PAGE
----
Fall is here, and people are beginning to bake their favorite holiday goodies, filling the house with decadent aromas. Relatives are visiting, and in the hustle and bustle, your pet is surrounded by delicious food smells, hoping that someone will share, or he can grab a sample. However, many holiday treats contain ingredients that can harm your pet. Here are seven foods dangerous to pets that you should know about before giving in to your pleading pet.
#1: Raisins and grapes
Whether dried or fresh, this sweet fruit is toxic to dogs, and a small amount can lead to renal failure. Cousins, like currants and sultanas, are not exempted from this group of toxic fruits. If your pet has ingested raisins or grapes, call our hospital immediately. Toxicity signs include vomiting, diarrhea, abdominal pain, lethargy, and dehydration.
The sweet, creamy goodness that most people know and love as chocolate is a harmful morsel to pets. Chocolate contains caffeine and theobromine, and when pets consume these chemicals they can experience increased heart rate, hypertension, hyperthermia, restlessness, vomiting, and diarrhea. The caffeine alone can cause seizures or collapse. Remember the rule of thumb that the darker and more bitter the chocolate, the more toxic it is to your pet.
Nuts may seem like a safe treat, but most are high in fat, which can lead to gastrointestinal issues in dogs and cats, including vomiting, diarrhea, or pancreatitis. One of the worst offenders in this category is the macadamia nut, which has been known to cause lethargy, muscle tremors, weakness, joint stiffness, and high fever in dogs.
This sugar substitute is a monster in disguise for pets. Xylitol can be found just about everywhere—in toothpastes, condiments, peanut butters, gums, supplements, and beauty products. If not treated quickly, pets who consume xylitol may experience liver failure. Xylitol toxicity signs include vomiting, tremors, collapse, seizures, lethargy, hypoglycemia, and jaundice. Call us immediately if your pet ingests xylitol.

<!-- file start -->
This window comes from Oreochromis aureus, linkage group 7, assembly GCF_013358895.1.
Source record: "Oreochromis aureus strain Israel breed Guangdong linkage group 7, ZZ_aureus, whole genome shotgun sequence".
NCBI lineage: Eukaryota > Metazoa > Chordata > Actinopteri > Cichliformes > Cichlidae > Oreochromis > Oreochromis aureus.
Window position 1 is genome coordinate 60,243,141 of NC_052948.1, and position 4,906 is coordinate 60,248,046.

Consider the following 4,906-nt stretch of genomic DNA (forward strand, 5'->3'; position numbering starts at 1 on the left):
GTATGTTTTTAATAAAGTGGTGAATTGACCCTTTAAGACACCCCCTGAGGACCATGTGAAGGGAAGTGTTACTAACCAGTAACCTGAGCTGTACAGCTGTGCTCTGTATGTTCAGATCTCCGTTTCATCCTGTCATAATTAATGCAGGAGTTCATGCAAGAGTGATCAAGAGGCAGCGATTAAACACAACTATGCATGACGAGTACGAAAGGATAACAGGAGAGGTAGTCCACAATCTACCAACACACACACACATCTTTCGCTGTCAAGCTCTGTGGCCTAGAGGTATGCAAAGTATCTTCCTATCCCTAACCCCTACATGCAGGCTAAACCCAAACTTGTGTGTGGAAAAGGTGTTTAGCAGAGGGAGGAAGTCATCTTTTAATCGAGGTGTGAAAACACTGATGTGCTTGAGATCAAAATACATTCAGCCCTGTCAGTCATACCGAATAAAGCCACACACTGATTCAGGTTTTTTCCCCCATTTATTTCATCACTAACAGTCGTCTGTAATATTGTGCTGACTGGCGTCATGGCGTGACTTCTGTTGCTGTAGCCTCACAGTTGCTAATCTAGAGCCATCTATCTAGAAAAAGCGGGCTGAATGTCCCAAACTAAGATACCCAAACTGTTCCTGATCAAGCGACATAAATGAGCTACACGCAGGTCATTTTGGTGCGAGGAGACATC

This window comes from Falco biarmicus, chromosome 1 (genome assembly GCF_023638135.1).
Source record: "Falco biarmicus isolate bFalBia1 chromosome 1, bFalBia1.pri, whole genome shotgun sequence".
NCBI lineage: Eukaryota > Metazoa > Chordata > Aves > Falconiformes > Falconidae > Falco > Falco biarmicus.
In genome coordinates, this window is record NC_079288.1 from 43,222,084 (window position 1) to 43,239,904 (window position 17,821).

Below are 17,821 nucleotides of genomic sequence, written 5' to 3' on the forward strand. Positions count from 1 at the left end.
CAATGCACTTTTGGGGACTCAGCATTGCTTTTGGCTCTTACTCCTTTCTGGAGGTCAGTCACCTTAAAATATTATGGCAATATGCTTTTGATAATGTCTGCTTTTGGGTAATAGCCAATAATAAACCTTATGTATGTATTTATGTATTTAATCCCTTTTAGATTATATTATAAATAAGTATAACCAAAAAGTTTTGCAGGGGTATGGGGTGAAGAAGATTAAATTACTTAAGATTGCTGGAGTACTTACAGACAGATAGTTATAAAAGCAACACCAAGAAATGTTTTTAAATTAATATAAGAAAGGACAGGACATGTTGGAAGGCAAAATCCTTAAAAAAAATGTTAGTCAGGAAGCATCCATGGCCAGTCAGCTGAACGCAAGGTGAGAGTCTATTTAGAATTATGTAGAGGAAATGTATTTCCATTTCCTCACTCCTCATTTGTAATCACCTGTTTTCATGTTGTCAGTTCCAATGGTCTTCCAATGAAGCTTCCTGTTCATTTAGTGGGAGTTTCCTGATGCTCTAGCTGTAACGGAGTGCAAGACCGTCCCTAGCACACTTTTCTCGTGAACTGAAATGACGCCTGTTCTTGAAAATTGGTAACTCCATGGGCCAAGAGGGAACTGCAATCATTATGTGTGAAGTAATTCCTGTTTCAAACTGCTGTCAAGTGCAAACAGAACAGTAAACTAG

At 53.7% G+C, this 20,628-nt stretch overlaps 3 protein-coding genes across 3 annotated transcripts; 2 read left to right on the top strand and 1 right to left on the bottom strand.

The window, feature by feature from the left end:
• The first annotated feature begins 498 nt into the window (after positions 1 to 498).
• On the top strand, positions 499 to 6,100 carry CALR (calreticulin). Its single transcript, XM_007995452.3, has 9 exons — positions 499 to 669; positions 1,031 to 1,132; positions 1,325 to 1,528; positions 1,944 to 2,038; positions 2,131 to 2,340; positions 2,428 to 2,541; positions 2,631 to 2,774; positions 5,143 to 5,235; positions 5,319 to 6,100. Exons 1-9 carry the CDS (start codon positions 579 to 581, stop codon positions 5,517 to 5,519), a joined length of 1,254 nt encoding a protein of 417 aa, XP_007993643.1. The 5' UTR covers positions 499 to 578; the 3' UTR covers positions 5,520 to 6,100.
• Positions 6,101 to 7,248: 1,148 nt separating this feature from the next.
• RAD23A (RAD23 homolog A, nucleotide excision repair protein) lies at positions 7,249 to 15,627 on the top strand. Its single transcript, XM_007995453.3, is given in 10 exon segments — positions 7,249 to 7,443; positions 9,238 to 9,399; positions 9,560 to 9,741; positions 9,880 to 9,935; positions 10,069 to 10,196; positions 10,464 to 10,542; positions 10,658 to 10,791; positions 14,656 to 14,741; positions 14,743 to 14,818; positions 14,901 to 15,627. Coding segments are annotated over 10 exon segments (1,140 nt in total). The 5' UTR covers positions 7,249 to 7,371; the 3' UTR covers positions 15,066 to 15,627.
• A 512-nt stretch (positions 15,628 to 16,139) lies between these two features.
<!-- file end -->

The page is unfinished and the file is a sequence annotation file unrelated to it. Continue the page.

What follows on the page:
#5: Garlic and onions
Large amounts of garlic and onions can cause anemia in cats and dogs by damaging the red blood cells, causing them to rupture. Beware of garlic and onion hiding in recipes in powder form—don’t let your pet enjoy the leftovers from your plate. Toxicity signs include lethargy, weakness, vomiting, nausea, drooling, pale gums, oral irritation, and abdominal pain.
#6: Animal bones
It’s the classic holiday treat for a dog: the leftover turkey or ham bone…with a bit of meat still clinging to it, of course. But, cooked bones can easily break apart when chewed, leaving pets at risk of intestinal blockage or perforated internal organs that may require surgical repair. Prevent your holiday dinner from turning into a holiday emergency veterinary visit by keeping animal bones away from your furry friends.
While most pet owners know not to give their pet an alcoholic beverage, alcohol can lurk in less obvious places, like bread dough, which has yeast that produces alcohol as it rises. Pets with alcohol poisoning may exhibit lethargy, lack of coordination, weakness, collapse, hypotension, hypoglycemia, and hypothermia.
Are you ready for the holidays? Keep your pet safe by keeping human foods out of paw’s reach. And, save our contact information in case your furry pal gets into something he shouldn’t.